Commonly known as 'water animals', this group has the most varied body forms of all cnidarians. A particular characteristic of hydrozoans is the division of labour between the various polyps of the colony. Some specialise in defence, others feed and share nutrients with the colony through an interconnecting digestive tube, and others are reproductive organs.
Lace Coral / Hydroid / Distichopora sp. / Family Stylasteridae
Hydrozoans can simply be broken into three categories:
Fern-like colonies of animals - Aglaophena and Lytocarpus
Hydroids can easily be mistaken for plants. One form commonly found on the reef, aglaophenia and lytocarpus resemble a clump of ferns that feel like nettles to the touch. They are colonies with a central stalk and numerous side branches full of tiny specialised polyps. This species is found in sunny situations where it grows to a particularly large size because of the presence of zooxanthellae. Other hydroids can be quite tiny.
Others closely resemble corals like fire coral
Its shape is variable, ranging from large sheets to branching staghorn-like forms. They have a skeleton of calcium carbonate that superficially resembles hard corals. The skeleton is relatively smooth and contains minute holes in which the hydroid polyps live. Fire corals give a strong burning sensation when touched.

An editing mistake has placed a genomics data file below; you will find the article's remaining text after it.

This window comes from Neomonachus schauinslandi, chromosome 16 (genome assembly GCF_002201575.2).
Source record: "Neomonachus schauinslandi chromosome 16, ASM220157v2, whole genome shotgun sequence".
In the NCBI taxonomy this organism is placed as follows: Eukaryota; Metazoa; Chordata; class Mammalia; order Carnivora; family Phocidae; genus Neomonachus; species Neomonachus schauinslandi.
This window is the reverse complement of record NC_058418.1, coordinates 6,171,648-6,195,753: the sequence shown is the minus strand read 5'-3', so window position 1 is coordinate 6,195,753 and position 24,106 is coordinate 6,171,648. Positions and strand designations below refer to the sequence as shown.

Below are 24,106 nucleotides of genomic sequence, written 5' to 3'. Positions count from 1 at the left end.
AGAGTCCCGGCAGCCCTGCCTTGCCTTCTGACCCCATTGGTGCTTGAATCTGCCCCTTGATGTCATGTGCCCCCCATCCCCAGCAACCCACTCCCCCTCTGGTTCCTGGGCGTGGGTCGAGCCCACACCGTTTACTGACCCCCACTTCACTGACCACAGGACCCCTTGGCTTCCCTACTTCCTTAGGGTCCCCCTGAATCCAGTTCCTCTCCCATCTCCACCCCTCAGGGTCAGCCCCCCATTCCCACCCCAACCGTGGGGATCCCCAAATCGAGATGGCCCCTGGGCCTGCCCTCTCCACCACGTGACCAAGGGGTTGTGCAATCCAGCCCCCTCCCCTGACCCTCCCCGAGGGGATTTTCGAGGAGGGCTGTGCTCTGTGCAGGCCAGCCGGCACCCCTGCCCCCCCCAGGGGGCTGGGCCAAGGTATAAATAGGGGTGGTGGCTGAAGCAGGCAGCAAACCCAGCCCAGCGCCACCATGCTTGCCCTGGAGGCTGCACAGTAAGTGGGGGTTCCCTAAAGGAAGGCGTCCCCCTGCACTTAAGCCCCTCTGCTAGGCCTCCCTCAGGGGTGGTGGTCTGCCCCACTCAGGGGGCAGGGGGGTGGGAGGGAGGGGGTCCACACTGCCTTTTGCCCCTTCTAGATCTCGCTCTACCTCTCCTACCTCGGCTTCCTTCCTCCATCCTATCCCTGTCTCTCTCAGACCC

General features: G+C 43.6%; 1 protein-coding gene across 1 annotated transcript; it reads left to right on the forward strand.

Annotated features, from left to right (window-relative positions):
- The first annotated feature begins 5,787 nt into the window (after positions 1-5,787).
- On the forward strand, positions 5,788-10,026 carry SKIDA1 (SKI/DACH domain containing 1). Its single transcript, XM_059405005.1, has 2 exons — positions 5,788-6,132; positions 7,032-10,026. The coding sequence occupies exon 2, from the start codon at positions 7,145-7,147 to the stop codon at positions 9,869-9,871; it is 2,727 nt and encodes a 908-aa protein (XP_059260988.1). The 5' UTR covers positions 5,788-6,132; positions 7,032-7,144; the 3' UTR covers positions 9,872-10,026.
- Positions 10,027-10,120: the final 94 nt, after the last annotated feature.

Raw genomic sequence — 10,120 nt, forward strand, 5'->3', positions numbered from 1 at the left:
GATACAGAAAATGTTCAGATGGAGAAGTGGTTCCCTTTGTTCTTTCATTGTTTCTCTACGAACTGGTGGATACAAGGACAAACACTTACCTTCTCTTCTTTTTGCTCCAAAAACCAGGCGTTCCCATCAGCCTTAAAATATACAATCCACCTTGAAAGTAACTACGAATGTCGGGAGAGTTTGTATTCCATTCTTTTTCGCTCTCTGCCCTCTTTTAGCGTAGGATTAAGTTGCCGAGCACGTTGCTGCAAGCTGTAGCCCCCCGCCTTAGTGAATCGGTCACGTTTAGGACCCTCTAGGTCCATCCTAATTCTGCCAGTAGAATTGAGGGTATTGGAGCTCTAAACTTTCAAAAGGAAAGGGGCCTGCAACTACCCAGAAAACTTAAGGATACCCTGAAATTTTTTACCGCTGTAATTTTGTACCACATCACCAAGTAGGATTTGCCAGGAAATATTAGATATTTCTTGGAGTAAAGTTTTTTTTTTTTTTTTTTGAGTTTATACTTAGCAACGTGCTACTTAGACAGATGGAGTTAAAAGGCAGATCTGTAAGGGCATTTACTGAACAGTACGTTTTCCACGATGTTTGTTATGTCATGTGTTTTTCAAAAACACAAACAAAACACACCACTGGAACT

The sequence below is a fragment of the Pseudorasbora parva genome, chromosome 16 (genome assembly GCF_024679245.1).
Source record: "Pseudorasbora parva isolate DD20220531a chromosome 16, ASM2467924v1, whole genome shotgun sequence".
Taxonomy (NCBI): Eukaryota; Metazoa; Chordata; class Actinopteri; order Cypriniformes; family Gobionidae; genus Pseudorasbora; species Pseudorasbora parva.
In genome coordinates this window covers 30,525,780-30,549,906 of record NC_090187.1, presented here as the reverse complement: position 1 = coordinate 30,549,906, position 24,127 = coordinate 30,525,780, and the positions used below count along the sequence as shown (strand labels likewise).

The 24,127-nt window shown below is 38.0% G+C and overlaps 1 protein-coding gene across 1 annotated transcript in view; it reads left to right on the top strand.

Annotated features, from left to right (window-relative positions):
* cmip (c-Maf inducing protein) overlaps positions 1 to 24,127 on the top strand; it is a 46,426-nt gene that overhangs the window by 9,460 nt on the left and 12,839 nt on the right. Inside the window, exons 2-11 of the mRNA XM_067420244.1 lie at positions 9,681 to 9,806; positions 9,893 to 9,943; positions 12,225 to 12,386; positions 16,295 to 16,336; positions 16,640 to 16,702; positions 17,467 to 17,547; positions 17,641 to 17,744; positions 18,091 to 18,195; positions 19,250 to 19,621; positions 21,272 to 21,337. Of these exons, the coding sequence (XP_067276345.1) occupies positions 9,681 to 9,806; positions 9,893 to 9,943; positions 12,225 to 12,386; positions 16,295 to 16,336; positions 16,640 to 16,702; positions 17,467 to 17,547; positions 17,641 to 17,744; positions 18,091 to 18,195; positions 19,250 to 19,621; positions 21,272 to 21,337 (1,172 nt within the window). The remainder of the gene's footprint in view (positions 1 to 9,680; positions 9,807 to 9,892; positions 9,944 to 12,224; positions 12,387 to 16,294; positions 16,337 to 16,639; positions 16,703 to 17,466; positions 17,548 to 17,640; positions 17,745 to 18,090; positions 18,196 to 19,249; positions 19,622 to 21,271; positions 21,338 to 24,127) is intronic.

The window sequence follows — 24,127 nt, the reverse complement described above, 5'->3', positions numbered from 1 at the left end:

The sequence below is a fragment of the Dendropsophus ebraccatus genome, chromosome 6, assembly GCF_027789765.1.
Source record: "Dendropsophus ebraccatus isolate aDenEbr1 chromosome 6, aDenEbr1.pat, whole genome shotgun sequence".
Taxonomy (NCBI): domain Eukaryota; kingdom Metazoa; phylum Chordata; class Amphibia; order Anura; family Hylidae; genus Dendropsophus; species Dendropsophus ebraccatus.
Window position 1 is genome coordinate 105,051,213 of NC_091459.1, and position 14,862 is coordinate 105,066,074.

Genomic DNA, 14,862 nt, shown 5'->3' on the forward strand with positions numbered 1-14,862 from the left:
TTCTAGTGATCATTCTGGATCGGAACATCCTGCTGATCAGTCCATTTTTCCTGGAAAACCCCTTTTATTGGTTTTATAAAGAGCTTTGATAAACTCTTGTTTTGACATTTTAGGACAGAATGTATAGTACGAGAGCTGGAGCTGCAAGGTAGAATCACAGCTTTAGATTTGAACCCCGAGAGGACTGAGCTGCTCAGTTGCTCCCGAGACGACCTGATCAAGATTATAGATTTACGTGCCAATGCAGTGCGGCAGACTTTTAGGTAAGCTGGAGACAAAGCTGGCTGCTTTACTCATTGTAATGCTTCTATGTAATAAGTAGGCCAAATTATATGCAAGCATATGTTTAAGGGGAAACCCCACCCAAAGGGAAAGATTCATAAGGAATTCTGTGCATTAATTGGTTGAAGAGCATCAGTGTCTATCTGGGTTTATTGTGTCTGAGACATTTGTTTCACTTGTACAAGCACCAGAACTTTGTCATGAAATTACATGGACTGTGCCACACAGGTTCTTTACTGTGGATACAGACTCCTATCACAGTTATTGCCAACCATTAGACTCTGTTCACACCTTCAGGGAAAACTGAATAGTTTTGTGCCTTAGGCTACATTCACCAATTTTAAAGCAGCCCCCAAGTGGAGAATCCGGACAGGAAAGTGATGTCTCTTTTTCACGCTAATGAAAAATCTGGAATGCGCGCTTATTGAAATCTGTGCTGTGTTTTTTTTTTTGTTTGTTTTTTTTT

Others are like jellyfish
The most highly developed hydrozoans is the blue bottle. Most people think the blue bottle is a jellyfish however they are not, they are actually a colony of individuals.
Hydrocorals closely resemble hard corals and are important reef builders. They secrete a hard skeleton and can form large colonies varying in form from branches to upright sheets and blades, mounds and encrusting growths.
Fern like hydrozoans can be found living on rocks and jetty piles. Other hydrocorals are frequently found on the reef front areas as well as delicate lacy plates found under ledges.
Physalia looks very different from its attached relatives. Known variously as the Portuguese/Pacific man-of-war and bluebottle, it is a floating hydrozoan. Unlike 'true' jellyfish, it is not an individual but a colony of specialised polyp-like animals. One medusa-like individual creates the blue float and below this hang long tentacles, well supplied with nematocysts which are responsible for capturing, killing and holding prey, or repelling predators. These tentacles can contract, pulling prey up to the special feeding polyps situated under the air bladder. Also found under the bladder are the male and female reproductive polyps.
Other floating hydrozoan colonies include the blue Porpita and Velella, or 'by-the-wind' sailor. Living at the surface, these are in an ideal position to host zooxanthellae which provide them with extra nutrition.